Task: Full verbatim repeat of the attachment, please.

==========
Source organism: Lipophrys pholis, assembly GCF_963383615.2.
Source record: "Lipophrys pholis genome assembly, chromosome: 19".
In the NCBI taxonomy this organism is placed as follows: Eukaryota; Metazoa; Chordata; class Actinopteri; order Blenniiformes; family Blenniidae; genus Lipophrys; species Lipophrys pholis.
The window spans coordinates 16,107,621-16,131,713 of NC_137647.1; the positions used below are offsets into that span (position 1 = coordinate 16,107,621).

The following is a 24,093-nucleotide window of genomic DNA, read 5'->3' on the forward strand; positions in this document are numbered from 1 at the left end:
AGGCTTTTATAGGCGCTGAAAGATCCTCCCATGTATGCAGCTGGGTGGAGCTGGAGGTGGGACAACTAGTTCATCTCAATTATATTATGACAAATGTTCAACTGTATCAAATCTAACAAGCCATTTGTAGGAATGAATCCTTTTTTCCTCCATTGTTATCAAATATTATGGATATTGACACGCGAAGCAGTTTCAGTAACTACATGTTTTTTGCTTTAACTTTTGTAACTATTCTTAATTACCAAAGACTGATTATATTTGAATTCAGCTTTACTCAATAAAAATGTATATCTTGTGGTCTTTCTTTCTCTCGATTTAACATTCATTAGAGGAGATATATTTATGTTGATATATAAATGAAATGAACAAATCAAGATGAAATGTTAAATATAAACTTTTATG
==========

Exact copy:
Source organism: Lipophrys pholis, assembly GCF_963383615.2.
Source record: "Lipophrys pholis genome assembly, chromosome: 19".
In the NCBI taxonomy this organism is placed as follows: Eukaryota; Metazoa; Chordata; class Actinopteri; order Blenniiformes; family Blenniidae; genus Lipophrys; species Lipophrys pholis.
The window spans coordinates 16,107,621-16,131,713 of NC_137647.1; the positions used below are offsets into that span (position 1 = coordinate 16,107,621).

The following is a 24,093-nucleotide window of genomic DNA, read 5'->3' on the forward strand; positions in this document are numbered from 1 at the left end:
AGGCTTTTATAGGCGCTGAAAGATCCTCCCATGTATGCAGCTGGGTGGAGCTGGAGGTGGGACAACTAGTTCATCTCAATTATATTATGACAAATGTTCAACTGTATCAAATCTAACAAGCCATTTGTAGGAATGAATCCTTTTTTCCTCCATTGTTATCAAATATTATGGATATTGACACGCGAAGCAGTTTCAGTAACTACATGTTTTTTGCTTTAACTTTTGTAACTATTCTTAATTACCAAAGACTGATTATATTTGAATTCAGCTTTACTCAATAAAAATGTATATCTTGTGGTCTTTCTTTCTCTCGATTTAACATTCATTAGAGGAGATATATTTATGTTGATATATAAATGAAATGAACAAATCAAGATGAAATGTTAAATATAAACTTTTATG